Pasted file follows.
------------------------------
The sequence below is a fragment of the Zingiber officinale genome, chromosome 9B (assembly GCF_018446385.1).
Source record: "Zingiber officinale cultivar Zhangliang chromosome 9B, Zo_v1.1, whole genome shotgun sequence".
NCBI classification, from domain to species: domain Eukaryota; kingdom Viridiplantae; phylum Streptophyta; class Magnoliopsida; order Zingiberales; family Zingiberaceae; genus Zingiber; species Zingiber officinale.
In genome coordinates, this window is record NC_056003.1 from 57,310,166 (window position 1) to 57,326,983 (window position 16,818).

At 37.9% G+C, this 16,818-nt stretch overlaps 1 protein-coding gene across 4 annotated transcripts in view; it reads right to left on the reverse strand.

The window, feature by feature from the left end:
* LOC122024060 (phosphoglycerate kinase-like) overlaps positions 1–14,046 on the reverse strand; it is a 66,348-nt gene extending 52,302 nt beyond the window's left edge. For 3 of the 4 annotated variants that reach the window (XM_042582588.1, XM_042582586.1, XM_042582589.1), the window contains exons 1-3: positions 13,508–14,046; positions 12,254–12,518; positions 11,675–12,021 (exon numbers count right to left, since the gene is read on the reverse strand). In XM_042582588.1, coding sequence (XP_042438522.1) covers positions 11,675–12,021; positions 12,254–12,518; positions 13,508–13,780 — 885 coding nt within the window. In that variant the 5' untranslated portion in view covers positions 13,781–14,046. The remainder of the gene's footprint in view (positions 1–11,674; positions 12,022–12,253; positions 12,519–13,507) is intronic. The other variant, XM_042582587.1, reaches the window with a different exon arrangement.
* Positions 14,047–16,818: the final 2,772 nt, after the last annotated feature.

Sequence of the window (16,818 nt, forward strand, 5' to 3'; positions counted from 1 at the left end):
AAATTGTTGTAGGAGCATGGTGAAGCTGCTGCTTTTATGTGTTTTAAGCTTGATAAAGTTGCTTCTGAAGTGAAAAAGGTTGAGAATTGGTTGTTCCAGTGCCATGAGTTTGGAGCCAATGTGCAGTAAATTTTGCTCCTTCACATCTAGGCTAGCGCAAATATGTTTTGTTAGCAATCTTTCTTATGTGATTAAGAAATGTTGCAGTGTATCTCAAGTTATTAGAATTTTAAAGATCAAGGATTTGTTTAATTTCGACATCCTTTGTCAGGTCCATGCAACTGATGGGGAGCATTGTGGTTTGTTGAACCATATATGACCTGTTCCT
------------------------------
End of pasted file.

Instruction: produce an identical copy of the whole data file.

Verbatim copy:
The sequence below is a fragment of the Zingiber officinale genome, chromosome 9B (assembly GCF_018446385.1).
Source record: "Zingiber officinale cultivar Zhangliang chromosome 9B, Zo_v1.1, whole genome shotgun sequence".
NCBI classification, from domain to species: domain Eukaryota; kingdom Viridiplantae; phylum Streptophyta; class Magnoliopsida; order Zingiberales; family Zingiberaceae; genus Zingiber; species Zingiber officinale.
In genome coordinates, this window is record NC_056003.1 from 57,310,166 (window position 1) to 57,326,983 (window position 16,818).

At 37.9% G+C, this 16,818-nt stretch overlaps 1 protein-coding gene across 4 annotated transcripts in view; it reads right to left on the reverse strand.

The window, feature by feature from the left end:
* LOC122024060 (phosphoglycerate kinase-like) overlaps positions 1–14,046 on the reverse strand; it is a 66,348-nt gene extending 52,302 nt beyond the window's left edge. For 3 of the 4 annotated variants that reach the window (XM_042582588.1, XM_042582586.1, XM_042582589.1), the window contains exons 1-3: positions 13,508–14,046; positions 12,254–12,518; positions 11,675–12,021 (exon numbers count right to left, since the gene is read on the reverse strand). In XM_042582588.1, coding sequence (XP_042438522.1) covers positions 11,675–12,021; positions 12,254–12,518; positions 13,508–13,780 — 885 coding nt within the window. In that variant the 5' untranslated portion in view covers positions 13,781–14,046. The remainder of the gene's footprint in view (positions 1–11,674; positions 12,022–12,253; positions 12,519–13,507) is intronic. The other variant, XM_042582587.1, reaches the window with a different exon arrangement.
* Positions 14,047–16,818: the final 2,772 nt, after the last annotated feature.

Sequence of the window (16,818 nt, forward strand, 5' to 3'; positions counted from 1 at the left end):
AAATTGTTGTAGGAGCATGGTGAAGCTGCTGCTTTTATGTGTTTTAAGCTTGATAAAGTTGCTTCTGAAGTGAAAAAGGTTGAGAATTGGTTGTTCCAGTGCCATGAGTTTGGAGCCAATGTGCAGTAAATTTTGCTCCTTCACATCTAGGCTAGCGCAAATATGTTTTGTTAGCAATCTTTCTTATGTGATTAAGAAATGTTGCAGTGTATCTCAAGTTATTAGAATTTTAAAGATCAAGGATTTGTTTAATTTCGACATCCTTTGTCAGGTCCATGCAACTGATGGGGAGCATTGTGGTTTGTTGAACCATATATGACCTGTTCCT